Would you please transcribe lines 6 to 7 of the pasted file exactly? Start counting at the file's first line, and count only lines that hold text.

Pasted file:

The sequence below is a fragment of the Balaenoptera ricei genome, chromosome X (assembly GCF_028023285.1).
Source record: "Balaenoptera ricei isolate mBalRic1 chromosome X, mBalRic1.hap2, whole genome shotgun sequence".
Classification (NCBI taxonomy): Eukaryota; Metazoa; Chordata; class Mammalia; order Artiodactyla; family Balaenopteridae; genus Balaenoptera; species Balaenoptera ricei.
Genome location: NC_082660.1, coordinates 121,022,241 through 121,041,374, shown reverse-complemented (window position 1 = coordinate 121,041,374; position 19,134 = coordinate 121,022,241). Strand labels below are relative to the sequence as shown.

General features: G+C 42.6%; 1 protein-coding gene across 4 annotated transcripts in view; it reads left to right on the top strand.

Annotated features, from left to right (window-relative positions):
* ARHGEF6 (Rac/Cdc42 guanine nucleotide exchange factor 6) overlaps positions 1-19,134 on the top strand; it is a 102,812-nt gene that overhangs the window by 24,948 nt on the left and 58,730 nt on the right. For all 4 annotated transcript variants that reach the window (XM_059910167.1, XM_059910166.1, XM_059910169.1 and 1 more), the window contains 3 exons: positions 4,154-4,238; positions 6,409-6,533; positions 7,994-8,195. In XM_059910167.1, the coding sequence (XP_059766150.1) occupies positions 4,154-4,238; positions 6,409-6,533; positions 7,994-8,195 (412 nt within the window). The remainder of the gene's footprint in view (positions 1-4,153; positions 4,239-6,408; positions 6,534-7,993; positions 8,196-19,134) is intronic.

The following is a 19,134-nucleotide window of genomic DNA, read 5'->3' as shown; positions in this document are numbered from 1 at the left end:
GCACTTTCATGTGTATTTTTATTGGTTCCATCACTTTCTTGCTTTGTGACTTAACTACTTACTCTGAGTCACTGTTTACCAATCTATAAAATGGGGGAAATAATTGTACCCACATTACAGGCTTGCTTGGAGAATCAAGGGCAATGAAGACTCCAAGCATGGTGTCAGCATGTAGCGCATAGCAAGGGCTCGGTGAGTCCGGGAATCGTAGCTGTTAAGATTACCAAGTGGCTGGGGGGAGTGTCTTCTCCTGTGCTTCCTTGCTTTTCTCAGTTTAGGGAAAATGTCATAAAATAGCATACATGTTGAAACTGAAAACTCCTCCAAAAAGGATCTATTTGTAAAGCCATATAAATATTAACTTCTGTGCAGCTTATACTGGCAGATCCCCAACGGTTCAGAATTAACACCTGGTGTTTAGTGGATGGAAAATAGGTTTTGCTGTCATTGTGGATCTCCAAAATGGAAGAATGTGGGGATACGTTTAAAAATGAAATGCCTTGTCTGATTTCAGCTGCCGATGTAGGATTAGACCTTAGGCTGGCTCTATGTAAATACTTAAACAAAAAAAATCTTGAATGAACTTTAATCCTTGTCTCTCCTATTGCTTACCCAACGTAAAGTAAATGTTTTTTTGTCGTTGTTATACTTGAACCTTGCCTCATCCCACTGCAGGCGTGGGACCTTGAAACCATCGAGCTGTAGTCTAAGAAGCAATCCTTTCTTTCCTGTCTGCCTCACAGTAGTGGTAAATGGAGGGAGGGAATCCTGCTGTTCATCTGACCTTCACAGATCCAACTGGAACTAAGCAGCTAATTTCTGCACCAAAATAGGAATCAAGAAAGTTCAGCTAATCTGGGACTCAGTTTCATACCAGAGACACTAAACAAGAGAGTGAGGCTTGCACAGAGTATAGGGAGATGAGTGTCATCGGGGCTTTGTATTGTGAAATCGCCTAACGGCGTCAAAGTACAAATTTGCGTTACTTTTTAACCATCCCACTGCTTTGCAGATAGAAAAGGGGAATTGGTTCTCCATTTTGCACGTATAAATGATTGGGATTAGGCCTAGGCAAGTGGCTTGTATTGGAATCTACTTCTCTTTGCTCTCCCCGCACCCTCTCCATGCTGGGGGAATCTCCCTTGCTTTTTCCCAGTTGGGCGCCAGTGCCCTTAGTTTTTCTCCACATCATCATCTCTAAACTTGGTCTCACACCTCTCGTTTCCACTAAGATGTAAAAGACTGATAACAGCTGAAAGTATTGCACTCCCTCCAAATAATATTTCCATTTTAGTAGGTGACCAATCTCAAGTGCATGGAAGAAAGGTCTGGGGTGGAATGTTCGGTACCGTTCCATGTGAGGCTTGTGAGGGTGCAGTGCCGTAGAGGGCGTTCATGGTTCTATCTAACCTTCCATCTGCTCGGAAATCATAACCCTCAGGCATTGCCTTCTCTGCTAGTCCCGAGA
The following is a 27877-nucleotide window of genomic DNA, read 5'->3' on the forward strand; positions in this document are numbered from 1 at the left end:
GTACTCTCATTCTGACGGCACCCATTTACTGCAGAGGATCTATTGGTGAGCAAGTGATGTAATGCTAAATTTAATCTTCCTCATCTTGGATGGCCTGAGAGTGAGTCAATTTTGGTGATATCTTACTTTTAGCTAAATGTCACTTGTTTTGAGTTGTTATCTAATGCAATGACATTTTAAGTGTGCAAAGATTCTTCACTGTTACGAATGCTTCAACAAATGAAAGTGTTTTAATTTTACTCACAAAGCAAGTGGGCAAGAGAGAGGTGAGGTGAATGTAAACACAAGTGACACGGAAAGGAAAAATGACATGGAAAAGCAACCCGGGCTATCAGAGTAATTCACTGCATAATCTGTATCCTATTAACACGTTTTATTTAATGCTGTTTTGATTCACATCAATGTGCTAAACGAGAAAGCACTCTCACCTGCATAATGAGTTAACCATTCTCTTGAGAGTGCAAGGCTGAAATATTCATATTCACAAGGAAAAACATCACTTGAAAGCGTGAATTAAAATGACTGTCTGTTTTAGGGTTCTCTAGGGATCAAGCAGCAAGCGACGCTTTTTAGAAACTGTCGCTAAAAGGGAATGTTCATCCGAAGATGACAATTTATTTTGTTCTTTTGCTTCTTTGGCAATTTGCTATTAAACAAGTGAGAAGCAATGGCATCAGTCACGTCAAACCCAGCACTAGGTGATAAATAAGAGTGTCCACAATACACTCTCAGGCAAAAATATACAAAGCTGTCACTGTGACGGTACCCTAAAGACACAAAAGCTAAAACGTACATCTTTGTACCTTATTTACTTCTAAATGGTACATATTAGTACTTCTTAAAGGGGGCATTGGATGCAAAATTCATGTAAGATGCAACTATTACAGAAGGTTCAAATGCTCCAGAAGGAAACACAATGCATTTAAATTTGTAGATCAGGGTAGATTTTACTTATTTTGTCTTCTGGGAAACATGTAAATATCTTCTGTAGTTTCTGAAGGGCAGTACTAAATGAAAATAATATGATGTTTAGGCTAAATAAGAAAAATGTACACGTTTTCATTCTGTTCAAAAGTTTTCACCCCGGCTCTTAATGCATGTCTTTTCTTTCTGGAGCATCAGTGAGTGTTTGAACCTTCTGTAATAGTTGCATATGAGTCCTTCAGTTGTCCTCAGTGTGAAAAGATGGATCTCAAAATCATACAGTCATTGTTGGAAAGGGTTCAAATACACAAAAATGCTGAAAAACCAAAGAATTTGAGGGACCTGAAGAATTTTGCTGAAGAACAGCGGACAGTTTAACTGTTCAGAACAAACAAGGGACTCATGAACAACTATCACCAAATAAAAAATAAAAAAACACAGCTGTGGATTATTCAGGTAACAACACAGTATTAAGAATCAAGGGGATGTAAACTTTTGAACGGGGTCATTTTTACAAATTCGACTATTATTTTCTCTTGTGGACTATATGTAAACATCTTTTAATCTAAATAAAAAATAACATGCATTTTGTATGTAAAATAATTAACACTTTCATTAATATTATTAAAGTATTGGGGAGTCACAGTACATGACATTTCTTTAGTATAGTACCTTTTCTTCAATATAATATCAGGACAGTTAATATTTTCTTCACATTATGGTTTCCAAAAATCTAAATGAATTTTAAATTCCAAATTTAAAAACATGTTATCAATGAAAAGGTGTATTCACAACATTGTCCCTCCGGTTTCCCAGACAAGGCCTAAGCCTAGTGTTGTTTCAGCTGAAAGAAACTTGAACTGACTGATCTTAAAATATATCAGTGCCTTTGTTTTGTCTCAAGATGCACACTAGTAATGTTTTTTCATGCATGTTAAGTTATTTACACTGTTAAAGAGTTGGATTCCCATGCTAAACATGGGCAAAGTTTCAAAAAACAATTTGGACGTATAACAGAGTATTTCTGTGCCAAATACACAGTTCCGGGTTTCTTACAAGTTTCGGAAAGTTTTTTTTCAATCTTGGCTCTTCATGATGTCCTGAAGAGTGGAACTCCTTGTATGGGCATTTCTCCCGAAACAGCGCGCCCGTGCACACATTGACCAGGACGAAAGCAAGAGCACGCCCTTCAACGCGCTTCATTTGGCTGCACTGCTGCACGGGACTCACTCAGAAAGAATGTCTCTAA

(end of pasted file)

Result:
Annotated features, from left to right (window-relative positions):
* ARHGEF6 (Rac/Cdc42 guanine nucleotide exchange factor 6) overlaps positions 1-19,134 on the top strand; it is a 102,812-nt gene that overhangs the window by 24,948 nt on the left and 58,730 nt on the right. For all 4 annotated transcript variants that reach the window (XM_059910167.1, XM_059910166.1, XM_059910169.1 and 1 more), the window contains 3 exons: positions 4,154-4,238; positions 6,409-6,533; positions 7,994-8,195. In XM_059910167.1, the coding sequence (XP_059766150.1) occupies positions 4,154-4,238; positions 6,409-6,533; positions 7,994-8,195 (412 nt within the window). The remainder of the gene's footprint in view (positions 1-4,153; positions 4,239-6,408; positions 6,534-7,993; positions 8,196-19,134) is intronic.